marketingmagazine.co.uk, Wednesday, 10 October 2012 09:00AM
Brands that consider the long-term benefits should lean toward transparency with consumer data. Myths about how companies use data need to be debunked, and allowing consumers access to their own data is a clever way of breaking down barriers.
Data leads to personalisation, which ultimately leads to a better service. The digital economy is still in its infancy, and brands that position themselves to be transparent with consumer data now will reap the long-term benefits of trust.
Transparency will also alleviate any privacy concerns currently held by consumers, which will slowly erode as the digital economy becomes ubiquitous.
It's customers' data so of course they should have access, but this data adds no value unless brands provide a level of utility around it that is co-ordinated with the overall brand experience.
Consumers should be allowed to work with brands to provide better, more co-ordinated experiences - for example: 'I will engage with Brand X because I know what data it holds on me and it has shown me how it, and I, can use it to make my next brand usage faster, easier and more accurate.'
Some brands have being doing this for a while: Lloyds' Money Manager helps me manage my income; Sainsbury's pre-populates my online basket, saving me time; and Costa helps me create my favourite drink.
The 'maybe' is based on three dimensions: is the customer satisfied with the brand that is holding the data (in terms of a brand experience and in their perceptions of security)? Is there a trusted application or solution available that can use this data and deliver the consumer a benefit or find an alternative supplier? Are consumers, en masse, really going to bother?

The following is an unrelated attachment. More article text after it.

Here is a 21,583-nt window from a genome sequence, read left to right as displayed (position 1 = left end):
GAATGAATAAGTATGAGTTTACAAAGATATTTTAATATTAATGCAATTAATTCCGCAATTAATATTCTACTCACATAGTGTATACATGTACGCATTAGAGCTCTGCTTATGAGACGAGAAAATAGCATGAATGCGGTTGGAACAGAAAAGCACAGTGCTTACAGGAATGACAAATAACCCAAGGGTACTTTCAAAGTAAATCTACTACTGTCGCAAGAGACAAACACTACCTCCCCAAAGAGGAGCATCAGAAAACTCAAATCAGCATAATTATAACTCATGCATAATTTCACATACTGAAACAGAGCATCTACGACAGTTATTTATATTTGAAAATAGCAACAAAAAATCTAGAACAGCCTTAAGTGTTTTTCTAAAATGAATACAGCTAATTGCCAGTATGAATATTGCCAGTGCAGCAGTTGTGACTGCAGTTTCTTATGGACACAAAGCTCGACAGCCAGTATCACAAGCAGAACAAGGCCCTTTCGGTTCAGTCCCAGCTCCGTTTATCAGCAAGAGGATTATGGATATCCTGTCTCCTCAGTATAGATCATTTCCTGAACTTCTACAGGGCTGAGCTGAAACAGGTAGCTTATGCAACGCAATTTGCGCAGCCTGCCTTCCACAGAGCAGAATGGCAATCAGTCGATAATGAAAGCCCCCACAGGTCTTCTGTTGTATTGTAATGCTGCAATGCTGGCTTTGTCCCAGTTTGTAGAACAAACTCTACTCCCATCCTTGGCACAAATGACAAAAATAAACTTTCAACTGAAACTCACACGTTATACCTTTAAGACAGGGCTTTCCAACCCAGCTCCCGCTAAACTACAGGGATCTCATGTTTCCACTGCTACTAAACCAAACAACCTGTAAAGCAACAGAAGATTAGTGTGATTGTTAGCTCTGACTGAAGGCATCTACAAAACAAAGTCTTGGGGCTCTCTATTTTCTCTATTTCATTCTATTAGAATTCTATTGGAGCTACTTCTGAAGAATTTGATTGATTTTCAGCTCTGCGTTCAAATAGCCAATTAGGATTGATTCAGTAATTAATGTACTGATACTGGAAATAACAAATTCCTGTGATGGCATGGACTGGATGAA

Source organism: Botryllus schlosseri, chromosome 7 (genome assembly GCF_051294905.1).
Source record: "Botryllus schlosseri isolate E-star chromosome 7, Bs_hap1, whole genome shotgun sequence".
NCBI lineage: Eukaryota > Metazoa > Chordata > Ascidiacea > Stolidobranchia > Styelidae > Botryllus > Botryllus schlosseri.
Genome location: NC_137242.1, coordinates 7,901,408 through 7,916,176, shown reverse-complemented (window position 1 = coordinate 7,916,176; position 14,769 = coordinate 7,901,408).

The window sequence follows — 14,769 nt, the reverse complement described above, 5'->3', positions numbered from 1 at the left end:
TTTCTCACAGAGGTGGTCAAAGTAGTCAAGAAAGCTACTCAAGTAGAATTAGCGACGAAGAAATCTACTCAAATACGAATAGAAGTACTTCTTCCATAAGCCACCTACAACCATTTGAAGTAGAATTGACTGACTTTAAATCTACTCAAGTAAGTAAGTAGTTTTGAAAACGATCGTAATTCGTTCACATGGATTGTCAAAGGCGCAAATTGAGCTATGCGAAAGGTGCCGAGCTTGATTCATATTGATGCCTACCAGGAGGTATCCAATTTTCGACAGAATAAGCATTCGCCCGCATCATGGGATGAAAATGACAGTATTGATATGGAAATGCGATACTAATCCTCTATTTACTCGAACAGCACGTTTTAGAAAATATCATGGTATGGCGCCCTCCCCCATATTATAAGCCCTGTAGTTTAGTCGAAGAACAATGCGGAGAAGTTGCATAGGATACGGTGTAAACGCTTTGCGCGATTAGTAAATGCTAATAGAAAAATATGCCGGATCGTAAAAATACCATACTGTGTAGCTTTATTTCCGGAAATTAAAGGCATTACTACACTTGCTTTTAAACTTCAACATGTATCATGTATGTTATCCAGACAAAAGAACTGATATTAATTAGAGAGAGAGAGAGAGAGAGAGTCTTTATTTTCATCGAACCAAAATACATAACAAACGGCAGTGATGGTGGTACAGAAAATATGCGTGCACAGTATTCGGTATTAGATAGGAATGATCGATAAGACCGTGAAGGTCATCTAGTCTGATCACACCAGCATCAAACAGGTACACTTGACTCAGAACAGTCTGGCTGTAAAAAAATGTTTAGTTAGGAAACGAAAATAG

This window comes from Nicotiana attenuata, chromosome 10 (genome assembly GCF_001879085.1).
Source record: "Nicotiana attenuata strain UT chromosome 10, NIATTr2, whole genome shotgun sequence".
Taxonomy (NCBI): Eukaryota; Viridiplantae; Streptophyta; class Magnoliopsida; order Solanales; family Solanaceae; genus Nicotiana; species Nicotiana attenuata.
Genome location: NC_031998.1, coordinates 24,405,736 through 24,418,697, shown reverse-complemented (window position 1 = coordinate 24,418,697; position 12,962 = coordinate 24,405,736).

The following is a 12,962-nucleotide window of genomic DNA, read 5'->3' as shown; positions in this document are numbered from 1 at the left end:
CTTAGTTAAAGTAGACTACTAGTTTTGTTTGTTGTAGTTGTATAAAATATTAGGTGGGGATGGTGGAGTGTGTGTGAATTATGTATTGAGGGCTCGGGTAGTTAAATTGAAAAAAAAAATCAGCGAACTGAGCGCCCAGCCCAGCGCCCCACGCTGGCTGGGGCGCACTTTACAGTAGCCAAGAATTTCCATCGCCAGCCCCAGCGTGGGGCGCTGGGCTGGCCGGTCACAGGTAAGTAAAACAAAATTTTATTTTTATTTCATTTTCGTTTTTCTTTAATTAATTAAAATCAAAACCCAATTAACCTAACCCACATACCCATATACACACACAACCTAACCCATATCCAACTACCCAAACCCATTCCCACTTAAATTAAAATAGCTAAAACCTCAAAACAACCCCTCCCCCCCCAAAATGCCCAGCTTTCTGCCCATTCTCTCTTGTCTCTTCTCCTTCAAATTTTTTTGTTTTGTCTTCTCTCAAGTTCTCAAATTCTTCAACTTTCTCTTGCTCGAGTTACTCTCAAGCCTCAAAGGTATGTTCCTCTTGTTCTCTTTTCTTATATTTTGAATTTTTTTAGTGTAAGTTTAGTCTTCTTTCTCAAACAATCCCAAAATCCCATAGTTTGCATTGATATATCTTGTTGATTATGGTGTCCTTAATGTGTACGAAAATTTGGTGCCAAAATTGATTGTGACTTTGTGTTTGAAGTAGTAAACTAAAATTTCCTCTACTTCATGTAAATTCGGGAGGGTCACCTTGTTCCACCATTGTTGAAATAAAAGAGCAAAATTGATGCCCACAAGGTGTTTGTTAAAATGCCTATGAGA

In reality, this means a challenger brand could offer a method to win customers by ingesting consumer-controlled data and delivering a better, more relevant service. The crux is that if you're not relevant, exceeding customers' expectations or trustworthy, then it's a risk.
Brands that quickly recognise that consumers have a legitimate right to recapture the data they have helped produce, and can aggregate and present it in a way that adds real value, will surely be rewarded with increased loyalty.
Third-party applications that draw in data from a wide array of sources can generate further benefits for consumers. The improved lifestyles and consumer behaviour that should result could prove to be a powerful driver of economic growth.
This article was first published on marketingmagazine.co.uk